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Data Innovation Across the States: Leaders and Laggards

Data

In a first, and early, look at how states are encouraging and enabling data-driven innovation, the Center for Data Innovation released a report, “The Best States for Data Innovation.” It shows that a number of states already demonstrate that a sustained commitment from policy makers to support the data economy pays dividends.

The report uses 25 indicators across three categories to assess which states are doing the most to encourage and enable data-drive innovation. The three categories are:

  • Data: the extent to which key data sets are available, including data about the government, education, health care, and energy;
  • Technology: the availability of key digital infrastructure, such as broadband, smart meters, and electronic health records; and,
  • People and companies: human and business resources, such as the number of open-data companies in the state, and the size of the data professional community.

The Center, a data-policy think tank affiliated with the Information Technology and Innovation Foundation, called on state policymakers to encourage and enable data-driven innovation by ensuring that high-value data sets are publicly available, key digital infrastructure is widely deployed, and necessary human capital and business resources are in place.

“Decisions that policymakers make today to encourage data-driven innovation will have long-term implications for states’ future growth and their residents’ quality of life,” said Daniel Castro, the Center’s director and the report’s lead author. “Early adopters will benefit immediately from using data to make headway in addressing social challenges from energy efficiency to affordable health care. By positioning themselves at the forefront of data innovation, states will also be able to grow and attract the right kinds of companies to become hubs of the data economy,” he added.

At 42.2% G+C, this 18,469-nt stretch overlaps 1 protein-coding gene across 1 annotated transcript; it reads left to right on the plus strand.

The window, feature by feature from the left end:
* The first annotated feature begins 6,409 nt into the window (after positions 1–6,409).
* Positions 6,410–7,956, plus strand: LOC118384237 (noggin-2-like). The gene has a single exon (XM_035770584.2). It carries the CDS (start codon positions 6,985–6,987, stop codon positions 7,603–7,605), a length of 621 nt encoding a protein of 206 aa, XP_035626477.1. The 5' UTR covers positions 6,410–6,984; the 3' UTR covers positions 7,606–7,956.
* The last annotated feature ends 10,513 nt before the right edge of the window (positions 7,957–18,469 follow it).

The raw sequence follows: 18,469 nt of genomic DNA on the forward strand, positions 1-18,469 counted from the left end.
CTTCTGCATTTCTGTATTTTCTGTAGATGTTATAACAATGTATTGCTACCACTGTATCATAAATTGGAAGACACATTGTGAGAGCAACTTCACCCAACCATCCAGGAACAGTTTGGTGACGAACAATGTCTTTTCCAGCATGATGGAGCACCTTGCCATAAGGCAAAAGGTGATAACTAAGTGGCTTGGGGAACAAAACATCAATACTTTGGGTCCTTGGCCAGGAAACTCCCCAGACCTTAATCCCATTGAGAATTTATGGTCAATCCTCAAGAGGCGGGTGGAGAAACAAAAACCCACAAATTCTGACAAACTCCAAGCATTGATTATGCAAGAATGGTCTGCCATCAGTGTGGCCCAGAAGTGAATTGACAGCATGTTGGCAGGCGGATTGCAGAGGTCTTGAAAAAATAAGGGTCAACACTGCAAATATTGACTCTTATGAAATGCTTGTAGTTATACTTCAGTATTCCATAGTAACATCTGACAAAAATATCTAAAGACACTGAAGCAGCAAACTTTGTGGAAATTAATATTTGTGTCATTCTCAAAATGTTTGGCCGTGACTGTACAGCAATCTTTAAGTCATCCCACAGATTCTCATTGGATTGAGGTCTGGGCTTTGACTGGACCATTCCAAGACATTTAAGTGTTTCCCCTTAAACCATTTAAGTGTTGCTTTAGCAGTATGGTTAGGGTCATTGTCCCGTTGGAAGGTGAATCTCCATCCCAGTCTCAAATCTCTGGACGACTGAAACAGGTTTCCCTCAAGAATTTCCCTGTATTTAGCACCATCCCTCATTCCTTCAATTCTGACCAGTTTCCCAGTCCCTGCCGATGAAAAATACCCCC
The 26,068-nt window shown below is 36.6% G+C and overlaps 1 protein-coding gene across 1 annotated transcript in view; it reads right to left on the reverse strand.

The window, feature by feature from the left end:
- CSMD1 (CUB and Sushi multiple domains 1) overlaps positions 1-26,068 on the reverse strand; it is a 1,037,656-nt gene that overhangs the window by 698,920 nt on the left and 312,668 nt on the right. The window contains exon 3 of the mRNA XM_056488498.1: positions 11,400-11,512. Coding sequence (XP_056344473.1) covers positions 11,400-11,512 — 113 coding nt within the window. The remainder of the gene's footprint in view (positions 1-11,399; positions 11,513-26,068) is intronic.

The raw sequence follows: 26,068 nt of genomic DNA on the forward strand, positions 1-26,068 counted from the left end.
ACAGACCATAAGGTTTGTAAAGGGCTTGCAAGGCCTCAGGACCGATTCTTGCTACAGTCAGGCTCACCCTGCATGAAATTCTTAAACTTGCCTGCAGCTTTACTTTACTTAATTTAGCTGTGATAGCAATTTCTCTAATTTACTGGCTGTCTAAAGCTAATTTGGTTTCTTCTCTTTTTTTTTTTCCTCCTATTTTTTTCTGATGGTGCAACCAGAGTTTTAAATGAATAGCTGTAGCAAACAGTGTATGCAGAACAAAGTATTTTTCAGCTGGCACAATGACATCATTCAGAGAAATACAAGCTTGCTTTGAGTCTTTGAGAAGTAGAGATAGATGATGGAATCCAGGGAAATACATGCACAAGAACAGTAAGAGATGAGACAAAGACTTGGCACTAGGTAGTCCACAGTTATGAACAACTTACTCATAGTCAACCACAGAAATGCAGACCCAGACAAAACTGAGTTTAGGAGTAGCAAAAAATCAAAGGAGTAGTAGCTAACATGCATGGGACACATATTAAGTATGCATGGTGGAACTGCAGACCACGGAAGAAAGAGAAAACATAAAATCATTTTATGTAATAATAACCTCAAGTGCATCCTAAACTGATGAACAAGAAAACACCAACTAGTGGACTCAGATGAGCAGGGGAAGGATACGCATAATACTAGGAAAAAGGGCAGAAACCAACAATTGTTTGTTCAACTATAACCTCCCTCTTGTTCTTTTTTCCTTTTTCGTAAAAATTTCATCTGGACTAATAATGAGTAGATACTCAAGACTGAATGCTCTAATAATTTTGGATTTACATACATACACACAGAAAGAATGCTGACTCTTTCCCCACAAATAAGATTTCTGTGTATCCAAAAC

So, in a nutshell, participation in the data-driven economy has the potential to benefit the state’s economic position as well as to address challenges and enable change.

Here’s a sneak peek at some of the results within each report category.

Ensuring Data Is Available for Use 

By ensuring data is available for use, individuals and organizations – government and businesses – are able to drive new insights and make better decisions, the report states. Additionally, the more data the states make available, the more advantages they’re likely to reap from data-driven innovation.

Data indicators looked at in the report come from multiple sources: government administrative data, including legislative and financial; education data; health data; and energy data. Of course, state policies on the dissemination of data directly impact the progress or lack of it that they are able to make in the data-driven economy.

So, for example, in this category, the state rankings are different than the overall rankings in the report. The top five states that ensure data is available for use are: Colorado, Oregon, Delaware, Maine, and Texas. The report examines each data indicator.

Enabling Key Technology Platforms 

States must invest in the underlying technology platforms that facilitate the …

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